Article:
OTTAWA — Advocates of stricter gun control are urging the Trudeau government to get on with promised reforms, saying they are months overdue. Public Safety Minister Bill Blair has pledged new measures, including a buyback of recently outlawed firearms, tougher storage provisions and steps to control handguns. Heidi Rathjen, coordinator of the group PolySeSouvient, told an online news conference Monday that several months later there are no signs of progress on legislation. "We urge minister Blair to return to the gun file with force and to aim to meet his commitments without delay." The plea came days before the Dec. 6 anniversary of the shootings of 14 women at Montreal's École Polytechnique, which Rathjen witnessed as a student. The federal government outlawed a wide range of firearms by cabinet order in May, including the one used at Polytechnique, saying the guns were designed for the battlefield, not hunting or sport shooting. The ban covers some 1,500 models and variants of what the government considers assault-style weapons, meaning they can no longer be legally used, sold or imported. The measure has met with stiff criticism from some firearms owners and the federal Conservatives, who question the value of the ban. Blair has promised to follow the move with legislative changes to further tighten restrictions on firearms. “There is more to do, and we’re committed to doing it," Blair's spokeswoman, Mary-Liz Power, said Monday. "We will introduce legislation designed to deliver on the promises that we made to Canadians in the last election." PolySeSouvient wants to see the new prohibitions on assault-style guns, brought in through regulation, embedded into law to complete the ban and render it permanent — something the Liberal government has signalled it will do. It also wants the Liberals to legislate a system of pre-authorization for guns to ensure only new models inspected and authorized by the RCMP can enter the Canadian market. Blair has said the coming legislation will create a new evergreen framework for classification of firearms to ensure federal intentions can’t be easily overridden. But also on Monday, Blair announced a three-year delay in setting regulations for "marking" guns so they can be traced to registered owners if they're seized in connection with crimes. Those rules were due to kick in Tuesday after years of previous delays. His department said that without clear record-keeping requirements for some guns, it isn't sure how to to connect markings to owners. But it said it's committed to a marking system nonetheless, if not right away. "The government will not reintroduce the long-gun registry," the announcement concluded. Eyeing the next wave of federal legislation, PolySeSouvient also wants the government to: — Limit firearm magazines to five bullets to reduce the damage a mass shooter can do; — Give police officers easier access to commercial sales record data to help detect bulk gun purchases; — Invest significant efforts and resources in strengthening the screening and monitoring of gun-licence applicants and licensed owners; — End the importation and manufacture of handguns. The Trudeau government plans to empower provinces and cities to take steps to manage the storage and use of handguns within their individual jurisdictions, given that they have different needs and concerns. PolySeSouvient has counselled the government to avoid off-loading handgun restrictions onto municipalities, saying local bans are generally ineffective, as the patchwork of local and state laws in the United States shows. According to the RCMP the number of restricted firearms — predominantly handguns — registered to individuals or businesses rose to 1,057,418 last year from 983,792 in 2018. Claire Smith and Ken Price, whose daughter survived a Toronto shooting in July 2018, pressed Monday for a ban on the private ownership of handguns. "It's been over two years since our daughter was shot," Price said during the news conference. "And from our perspective, there has been zero legislative progress on handguns and the situation keeps getting worse." This report by The Canadian Press was first published Nov. 30, 2020. Jim Bronskill, The Canadian Press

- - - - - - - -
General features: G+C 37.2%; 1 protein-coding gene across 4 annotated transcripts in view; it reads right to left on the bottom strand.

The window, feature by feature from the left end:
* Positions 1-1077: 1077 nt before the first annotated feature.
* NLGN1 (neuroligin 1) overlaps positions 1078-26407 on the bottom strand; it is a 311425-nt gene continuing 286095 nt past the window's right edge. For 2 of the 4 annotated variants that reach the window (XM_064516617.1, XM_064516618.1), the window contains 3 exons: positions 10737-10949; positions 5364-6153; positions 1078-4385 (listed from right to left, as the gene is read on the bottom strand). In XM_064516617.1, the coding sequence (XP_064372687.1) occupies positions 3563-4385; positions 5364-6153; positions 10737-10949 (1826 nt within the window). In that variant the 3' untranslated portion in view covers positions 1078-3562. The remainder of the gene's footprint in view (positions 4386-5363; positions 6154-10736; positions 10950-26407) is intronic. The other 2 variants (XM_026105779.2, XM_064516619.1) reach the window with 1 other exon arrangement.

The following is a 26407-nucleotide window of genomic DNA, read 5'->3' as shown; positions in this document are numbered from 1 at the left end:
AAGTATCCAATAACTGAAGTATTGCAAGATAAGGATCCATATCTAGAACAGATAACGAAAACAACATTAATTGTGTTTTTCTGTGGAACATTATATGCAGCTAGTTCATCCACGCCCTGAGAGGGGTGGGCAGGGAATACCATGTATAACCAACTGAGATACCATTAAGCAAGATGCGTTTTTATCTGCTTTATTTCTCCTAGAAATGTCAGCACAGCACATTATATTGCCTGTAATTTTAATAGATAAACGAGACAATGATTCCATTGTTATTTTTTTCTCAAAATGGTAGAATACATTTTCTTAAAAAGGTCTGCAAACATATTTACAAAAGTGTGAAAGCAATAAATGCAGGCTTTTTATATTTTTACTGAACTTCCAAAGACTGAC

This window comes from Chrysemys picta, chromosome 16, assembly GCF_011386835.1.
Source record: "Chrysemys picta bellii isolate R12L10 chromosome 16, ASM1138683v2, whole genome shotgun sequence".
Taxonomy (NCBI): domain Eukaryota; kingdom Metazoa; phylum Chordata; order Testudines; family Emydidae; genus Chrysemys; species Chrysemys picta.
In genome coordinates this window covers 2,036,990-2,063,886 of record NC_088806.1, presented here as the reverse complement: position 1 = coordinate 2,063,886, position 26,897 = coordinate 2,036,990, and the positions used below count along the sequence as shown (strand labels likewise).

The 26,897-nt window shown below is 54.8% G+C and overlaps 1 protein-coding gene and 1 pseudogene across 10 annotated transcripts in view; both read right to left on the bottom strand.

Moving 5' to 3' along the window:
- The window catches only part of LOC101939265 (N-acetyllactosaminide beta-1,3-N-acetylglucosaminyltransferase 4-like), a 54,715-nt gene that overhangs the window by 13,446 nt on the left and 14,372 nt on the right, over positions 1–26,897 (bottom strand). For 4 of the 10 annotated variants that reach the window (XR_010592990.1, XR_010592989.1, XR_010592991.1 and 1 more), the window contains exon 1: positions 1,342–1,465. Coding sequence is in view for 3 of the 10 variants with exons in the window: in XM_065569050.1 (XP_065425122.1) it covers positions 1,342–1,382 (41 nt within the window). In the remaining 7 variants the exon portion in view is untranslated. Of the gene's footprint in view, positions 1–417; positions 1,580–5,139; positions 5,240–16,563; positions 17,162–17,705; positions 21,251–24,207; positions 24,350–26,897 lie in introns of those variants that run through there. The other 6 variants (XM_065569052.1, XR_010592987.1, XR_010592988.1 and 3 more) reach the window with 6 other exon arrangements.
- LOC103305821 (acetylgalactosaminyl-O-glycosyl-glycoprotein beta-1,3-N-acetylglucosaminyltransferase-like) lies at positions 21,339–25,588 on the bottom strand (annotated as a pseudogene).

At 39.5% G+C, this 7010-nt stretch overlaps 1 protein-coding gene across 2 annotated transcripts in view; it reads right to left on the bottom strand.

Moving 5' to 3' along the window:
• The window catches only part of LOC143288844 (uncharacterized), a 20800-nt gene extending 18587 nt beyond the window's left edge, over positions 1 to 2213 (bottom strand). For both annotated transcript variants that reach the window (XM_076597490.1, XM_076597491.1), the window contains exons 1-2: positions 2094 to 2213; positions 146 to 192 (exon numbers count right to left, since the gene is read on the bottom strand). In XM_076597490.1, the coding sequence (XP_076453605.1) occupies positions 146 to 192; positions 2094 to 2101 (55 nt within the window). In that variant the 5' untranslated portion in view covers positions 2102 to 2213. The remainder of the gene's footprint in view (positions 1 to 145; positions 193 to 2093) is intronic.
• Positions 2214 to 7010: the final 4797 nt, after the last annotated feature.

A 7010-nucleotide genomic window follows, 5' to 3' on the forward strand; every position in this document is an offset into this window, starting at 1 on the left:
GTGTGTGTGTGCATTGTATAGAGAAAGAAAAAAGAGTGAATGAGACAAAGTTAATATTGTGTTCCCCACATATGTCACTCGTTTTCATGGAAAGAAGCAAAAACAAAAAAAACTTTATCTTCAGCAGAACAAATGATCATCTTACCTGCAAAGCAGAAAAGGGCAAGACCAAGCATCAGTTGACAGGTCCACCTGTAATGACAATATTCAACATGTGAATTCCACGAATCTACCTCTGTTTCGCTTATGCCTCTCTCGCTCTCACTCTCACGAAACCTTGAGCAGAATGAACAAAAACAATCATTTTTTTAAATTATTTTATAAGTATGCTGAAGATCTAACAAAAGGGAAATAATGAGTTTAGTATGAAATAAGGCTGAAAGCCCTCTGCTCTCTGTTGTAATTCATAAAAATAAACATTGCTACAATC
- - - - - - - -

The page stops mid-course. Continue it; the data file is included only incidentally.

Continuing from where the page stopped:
VICTORIA — The B.C. government has launched a new land registry that it says will help combat money laundering and make the real estate market more transparent. Beginning Monday, any corporation, trustee or partnership that buys land in B.C. must disclose the interest holders of that land through the Land Owner Transparency Registry.Existing registered land owners have one year to register and disclose their interest holders. The government says in a news release the information provided may be used by tax and law authorities to investigate and crack down on illegal activity. It says the registry was formed after an expert panel on real estate said the disclosure of beneficial ownership is the "single most important measure" that can be taken to address money laundering.The panel's 2019 report estimated that $7.4 billion was laundered through B.C. in 2018, including $5 billion through real estate. "British Columbians expect that when they buy a home, they are entering a housing market based on fairness. But for decades, that didn't happen when they were in competition with fraudsters flush with illicit cash," Finance Minister Selina Robinson said in a news release. "This first-of-its-kind registry will help return transparency and moderation to housing markets throughout B.C."This report by The Canadian Press was first published Nov. 30, 2020.The Canadian Press